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Suasn Stepney
Francis Fukuyama
Alan Dorin

Joshua M Epstein and Robert Axtell

Growing artificial societies

Doing experiments in the social sciences isn't easy - you can hardly meddle with a society just to see what happens. But it's possible to create computer models of societies, to see which features lead to realistic societies. This is what Joshua M. Epstein and Robert Axtell have done with their Sugarscape model, and Growing Artificial Societies is a report of some of the things they have observed. The model starts with a landscape in which sugar grows, with agents who roam about collecting sugar which they need to live. Even with such a simple model is it possible to see featues such as migration and uneven wealth distribution.

The model is then extended in various ways, for instance giving the agents various properties which can be passed on to offspring via sexual reproduction. Introduction of another commodoty, spice, allows the possibility of trade, an the authors point out the importance of local interactions, as distinct from believing that there must be a global equilibrium price. Introduction of disease to the model shows the advantages of such a cellular automaton based model, as distinct from models based on differential equations. In the last chapter the authors show what can be seen by putting eveything together, showing that such a model can be an invaluable tool in the social sciences, in particular in showing the links between different fields. There is a CD-ROM to go with the book, and it would be good to see some of the examples, but there is no problem with reading the book on its own. (Some parts of the Sugarscape model can also be found on the internet). I'd recommend this book to anyone wanting to see this new way of approaching the social sciences, as well as to those interested in the programming side of such models. info
Paperback 228 pages  
ISBN: 0262550253
Salesrank: 395979
Published: 1996 Brookings Institution Press & MIT Press
Amazon price $28.80
Marketplace:New from $19.74:Used from $9.09
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Paperback 226 pages  
ISBN: 0262550253
Salesrank: 475846
Weight:0.97 lbs
Published: 1996 Perseus (for Brookings)
Amazon price £19.99
Marketplace:New from £18.63:Used from £15.90
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Paperback 228 pages  
ISBN: 0262550253
Salesrank: 590946
Weight:0.97 lbs
Published: 1996 Brookings Institution Press
Amazon price CDN$ 26.95
Marketplace:New from CDN$ 26.95:Used from CDN$ 22.00
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Product Description
A Brookings Institution Press and MIT Press publication

How do social structures and group behaviors arise from the interaction of individuals? In this groundbreaking study, Joshua M. Epstein and Robert L. Axtell approach this age-old question with cutting-edge computer simulation techniques. Such fundamental collective behaviors as group formation, cultural transmission, combat, and trade are seen to "emerge" from the interaction of individual agents following simple local rules.

In their computer model, Epstein and Axtell begin the development of a "bottom up" social science. Their program, named Sugarscape, simulates the behavior of artificial people (agents) located on a landscape of a generalized resource (sugar). Agents are born onto the Sugarscape with a vision, a metabolism, a speed, and other genetic attributes. Their movement is governed by a simple local rule: "look around as far as you can; find the spot with the most sugar; go there and eat the sugar." Every time an agent moves, it burns sugar at an amount equal to its metabolic rate. Agents die if and when they burn up all their sugar. A remarkable range of social phenomena emerge. For example, when seasons are introduced, migration and hibernation can be observed. Agents are accumulating sugar at all times, so there is always a distribution of wealth.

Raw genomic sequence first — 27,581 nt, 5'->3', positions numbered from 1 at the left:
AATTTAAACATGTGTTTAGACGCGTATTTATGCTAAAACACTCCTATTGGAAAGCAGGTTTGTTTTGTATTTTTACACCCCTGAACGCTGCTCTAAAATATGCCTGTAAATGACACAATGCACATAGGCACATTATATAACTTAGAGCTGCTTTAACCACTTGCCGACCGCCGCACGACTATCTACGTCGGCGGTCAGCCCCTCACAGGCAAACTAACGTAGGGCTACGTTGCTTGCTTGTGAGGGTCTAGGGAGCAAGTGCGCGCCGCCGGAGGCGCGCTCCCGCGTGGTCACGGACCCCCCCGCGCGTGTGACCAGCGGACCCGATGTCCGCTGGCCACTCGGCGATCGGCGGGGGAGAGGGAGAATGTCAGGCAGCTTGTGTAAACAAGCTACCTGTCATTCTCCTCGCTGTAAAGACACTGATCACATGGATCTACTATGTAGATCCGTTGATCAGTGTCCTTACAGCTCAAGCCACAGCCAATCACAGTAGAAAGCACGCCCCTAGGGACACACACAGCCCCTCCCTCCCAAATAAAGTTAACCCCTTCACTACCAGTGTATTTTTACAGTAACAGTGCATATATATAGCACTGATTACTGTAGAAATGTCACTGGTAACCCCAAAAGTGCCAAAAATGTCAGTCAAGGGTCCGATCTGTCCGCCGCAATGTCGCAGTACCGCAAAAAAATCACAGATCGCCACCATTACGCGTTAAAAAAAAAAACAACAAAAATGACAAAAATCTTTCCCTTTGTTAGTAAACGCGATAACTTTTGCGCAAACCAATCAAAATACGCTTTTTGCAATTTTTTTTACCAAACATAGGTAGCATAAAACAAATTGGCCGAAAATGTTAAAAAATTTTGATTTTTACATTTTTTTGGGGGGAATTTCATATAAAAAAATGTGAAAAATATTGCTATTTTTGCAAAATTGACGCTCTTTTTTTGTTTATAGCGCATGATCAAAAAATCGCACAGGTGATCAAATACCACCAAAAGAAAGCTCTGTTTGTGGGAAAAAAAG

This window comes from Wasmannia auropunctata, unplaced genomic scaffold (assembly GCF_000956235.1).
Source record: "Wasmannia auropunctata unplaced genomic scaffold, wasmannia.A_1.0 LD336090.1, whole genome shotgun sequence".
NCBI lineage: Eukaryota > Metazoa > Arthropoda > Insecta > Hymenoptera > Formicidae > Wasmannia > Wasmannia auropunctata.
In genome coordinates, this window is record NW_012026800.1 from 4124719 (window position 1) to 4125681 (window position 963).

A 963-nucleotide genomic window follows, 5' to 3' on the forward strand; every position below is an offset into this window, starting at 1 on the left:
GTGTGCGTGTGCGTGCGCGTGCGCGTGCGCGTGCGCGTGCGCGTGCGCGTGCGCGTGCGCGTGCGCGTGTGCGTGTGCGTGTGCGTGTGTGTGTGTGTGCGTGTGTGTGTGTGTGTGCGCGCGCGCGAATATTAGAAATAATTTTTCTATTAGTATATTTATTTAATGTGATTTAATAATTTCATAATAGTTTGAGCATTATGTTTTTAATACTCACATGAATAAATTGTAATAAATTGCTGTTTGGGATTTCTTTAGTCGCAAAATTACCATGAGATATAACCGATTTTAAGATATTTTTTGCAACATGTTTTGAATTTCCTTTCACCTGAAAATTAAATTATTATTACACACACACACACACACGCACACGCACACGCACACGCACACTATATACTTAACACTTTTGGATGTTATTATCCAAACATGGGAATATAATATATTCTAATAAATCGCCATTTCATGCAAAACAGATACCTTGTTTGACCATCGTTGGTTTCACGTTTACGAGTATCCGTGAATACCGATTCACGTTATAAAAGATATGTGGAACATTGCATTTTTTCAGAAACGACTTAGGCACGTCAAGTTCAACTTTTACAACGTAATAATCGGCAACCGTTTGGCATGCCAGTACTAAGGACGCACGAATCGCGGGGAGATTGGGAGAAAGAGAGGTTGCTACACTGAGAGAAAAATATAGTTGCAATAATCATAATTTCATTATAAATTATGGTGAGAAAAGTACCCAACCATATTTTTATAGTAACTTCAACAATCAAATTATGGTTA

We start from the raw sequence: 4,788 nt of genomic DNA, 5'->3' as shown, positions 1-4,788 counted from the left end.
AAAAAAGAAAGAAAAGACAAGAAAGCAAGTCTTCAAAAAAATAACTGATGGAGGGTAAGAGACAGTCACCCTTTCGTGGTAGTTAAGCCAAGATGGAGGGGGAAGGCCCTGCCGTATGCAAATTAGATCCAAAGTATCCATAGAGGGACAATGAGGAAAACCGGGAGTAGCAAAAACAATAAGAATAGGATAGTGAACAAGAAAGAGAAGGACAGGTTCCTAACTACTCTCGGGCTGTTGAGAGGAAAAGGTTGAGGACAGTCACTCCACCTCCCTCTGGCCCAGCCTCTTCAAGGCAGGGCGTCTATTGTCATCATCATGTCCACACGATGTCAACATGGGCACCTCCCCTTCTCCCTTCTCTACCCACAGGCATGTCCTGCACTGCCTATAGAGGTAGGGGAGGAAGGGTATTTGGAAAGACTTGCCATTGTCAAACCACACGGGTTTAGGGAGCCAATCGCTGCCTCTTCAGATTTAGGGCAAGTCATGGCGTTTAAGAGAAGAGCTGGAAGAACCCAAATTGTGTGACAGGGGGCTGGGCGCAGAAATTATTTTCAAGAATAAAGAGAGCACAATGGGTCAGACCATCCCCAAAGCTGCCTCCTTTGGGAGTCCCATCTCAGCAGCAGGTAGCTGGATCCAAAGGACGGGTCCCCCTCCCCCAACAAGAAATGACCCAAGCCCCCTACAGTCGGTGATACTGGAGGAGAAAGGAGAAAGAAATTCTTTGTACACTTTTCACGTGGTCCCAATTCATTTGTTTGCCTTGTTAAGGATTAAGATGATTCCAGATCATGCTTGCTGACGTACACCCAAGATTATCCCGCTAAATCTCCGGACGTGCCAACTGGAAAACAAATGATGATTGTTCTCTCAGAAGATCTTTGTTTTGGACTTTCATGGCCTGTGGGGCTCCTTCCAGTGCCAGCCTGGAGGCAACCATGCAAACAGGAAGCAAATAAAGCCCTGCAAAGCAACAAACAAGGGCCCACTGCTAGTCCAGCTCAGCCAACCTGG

Next, Epstein and Axtell attempt to grow a "proto-history" of civilization. It starts with agents scattered about a twin-peaked landscape; over time, there is self-organization into spatially segregated and culturally distinct "tribes" centered on the peaks of the Sugarscape. Population growth forces each tribe to disperse into the sugar lowlands between the mountains. There, the two tribes interact, engaging in combat and competing for cultural dominance, to produce complex social histories with violent expansionist phases, peaceful periods, and so on. The proto-history combines a number of ingredients, each of which generates insights of its own. One of these ingredients is sexual reproduction. In some runs, the population becomes thin, birth rates fall, and the population can crash. Alternatively, the agents may over-populate their environment, driving it into ecological collapse.

When Epstein and Axtell introduce a second resource (spice) to the Sugarscape and allow the agents to trade, an economic market emerges. The introduction of pollution resulting from resource-mining permits the study of economic markets in the presence of environmental factors.

This study is part of the 2050 Project, a joint venture of the Santa Fe Institute, the World Resources Institute, and the Brookings Institution. The project is an international effort to identify conditions for a sustainable global system in the middle of the next century and to design policy actions to help achieve such a system.